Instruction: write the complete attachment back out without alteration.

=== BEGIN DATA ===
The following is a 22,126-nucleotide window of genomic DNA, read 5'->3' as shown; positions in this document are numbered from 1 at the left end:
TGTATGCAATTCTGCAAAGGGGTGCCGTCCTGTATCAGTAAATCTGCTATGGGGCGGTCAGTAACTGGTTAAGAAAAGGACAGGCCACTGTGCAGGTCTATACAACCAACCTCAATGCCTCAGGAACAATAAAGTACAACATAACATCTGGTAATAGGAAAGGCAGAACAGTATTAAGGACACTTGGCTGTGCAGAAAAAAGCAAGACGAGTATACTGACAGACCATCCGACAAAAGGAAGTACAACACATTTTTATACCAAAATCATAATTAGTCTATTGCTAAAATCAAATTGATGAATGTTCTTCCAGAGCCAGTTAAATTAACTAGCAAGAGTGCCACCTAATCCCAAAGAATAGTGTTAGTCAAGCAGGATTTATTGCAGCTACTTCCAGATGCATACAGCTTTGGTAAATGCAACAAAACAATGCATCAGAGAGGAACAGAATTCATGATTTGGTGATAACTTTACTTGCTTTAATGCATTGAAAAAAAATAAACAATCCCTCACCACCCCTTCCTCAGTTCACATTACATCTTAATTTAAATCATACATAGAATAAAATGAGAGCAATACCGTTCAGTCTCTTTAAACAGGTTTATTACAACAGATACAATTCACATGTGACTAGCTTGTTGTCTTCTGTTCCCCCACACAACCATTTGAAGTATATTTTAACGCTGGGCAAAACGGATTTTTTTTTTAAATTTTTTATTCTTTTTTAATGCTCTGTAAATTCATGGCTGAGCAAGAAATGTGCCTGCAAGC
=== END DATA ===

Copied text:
The following is a 22,126-nucleotide window of genomic DNA, read 5'->3' as shown; positions in this document are numbered from 1 at the left end:
TGTATGCAATTCTGCAAAGGGGTGCCGTCCTGTATCAGTAAATCTGCTATGGGGCGGTCAGTAACTGGTTAAGAAAAGGACAGGCCACTGTGCAGGTCTATACAACCAACCTCAATGCCTCAGGAACAATAAAGTACAACATAACATCTGGTAATAGGAAAGGCAGAACAGTATTAAGGACACTTGGCTGTGCAGAAAAAAGCAAGACGAGTATACTGACAGACCATCCGACAAAAGGAAGTACAACACATTTTTATACCAAAATCATAATTAGTCTATTGCTAAAATCAAATTGATGAATGTTCTTCCAGAGCCAGTTAAATTAACTAGCAAGAGTGCCACCTAATCCCAAAGAATAGTGTTAGTCAAGCAGGATTTATTGCAGCTACTTCCAGATGCATACAGCTTTGGTAAATGCAACAAAACAATGCATCAGAGAGGAACAGAATTCATGATTTGGTGATAACTTTACTTGCTTTAATGCATTGAAAAAAAATAAACAATCCCTCACCACCCCTTCCTCAGTTCACATTACATCTTAATTTAAATCATACATAGAATAAAATGAGAGCAATACCGTTCAGTCTCTTTAAACAGGTTTATTACAACAGATACAATTCACATGTGACTAGCTTGTTGTCTTCTGTTCCCCCACACAACCATTTGAAGTATATTTTAACGCTGGGCAAAACGGATTTTTTTTTTAAATTTTTTATTCTTTTTTAATGCTCTGTAAATTCATGGCTGAGCAAGAAATGTGCCTGCAAGC